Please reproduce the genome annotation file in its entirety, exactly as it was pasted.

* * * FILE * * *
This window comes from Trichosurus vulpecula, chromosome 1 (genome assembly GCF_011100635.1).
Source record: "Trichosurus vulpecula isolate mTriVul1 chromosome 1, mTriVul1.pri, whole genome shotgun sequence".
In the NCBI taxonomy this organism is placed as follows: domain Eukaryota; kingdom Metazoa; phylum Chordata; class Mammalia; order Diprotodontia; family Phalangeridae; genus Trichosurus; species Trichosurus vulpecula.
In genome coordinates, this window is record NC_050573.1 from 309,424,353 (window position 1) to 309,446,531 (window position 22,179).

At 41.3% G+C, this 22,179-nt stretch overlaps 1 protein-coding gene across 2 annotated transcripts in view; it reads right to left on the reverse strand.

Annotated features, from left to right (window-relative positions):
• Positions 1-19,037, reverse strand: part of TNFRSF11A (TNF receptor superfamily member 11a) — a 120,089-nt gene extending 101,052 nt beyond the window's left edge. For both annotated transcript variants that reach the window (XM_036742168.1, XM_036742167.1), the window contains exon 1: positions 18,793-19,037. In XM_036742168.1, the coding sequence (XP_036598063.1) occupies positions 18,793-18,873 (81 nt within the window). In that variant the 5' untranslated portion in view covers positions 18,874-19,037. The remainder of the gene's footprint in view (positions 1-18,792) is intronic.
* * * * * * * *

This window comes from Trichosurus vulpecula, chromosome 1 (genome assembly GCF_011100635.1).
Source record: "Trichosurus vulpecula isolate mTriVul1 chromosome 1, mTriVul1.pri, whole genome shotgun sequence".
In the NCBI taxonomy this organism is placed as follows: domain Eukaryota; kingdom Metazoa; phylum Chordata; class Mammalia; order Diprotodontia; family Phalangeridae; genus Trichosurus; species Trichosurus vulpecula.
In genome coordinates, this window is record NC_050573.1 from 309,424,353 (window position 1) to 309,446,531 (window position 22,179).

At 41.3% G+C, this 22,179-nt stretch overlaps 1 protein-coding gene across 2 annotated transcripts in view; it reads right to left on the reverse strand.

Annotated features, from left to right (window-relative positions):
• Positions 1-19,037, reverse strand: part of TNFRSF11A (TNF receptor superfamily member 11a) — a 120,089-nt gene extending 101,052 nt beyond the window's left edge. For both annotated transcript variants that reach the window (XM_036742168.1, XM_036742167.1), the window contains exon 1: positions 18,793-19,037. In XM_036742168.1, the coding sequence (XP_036598063.1) occupies positions 18,793-18,873 (81 nt within the window). In that variant the 5' untranslated portion in view covers positions 18,874-19,037. The remainder of the gene's footprint in view (positions 1-18,792) is intronic.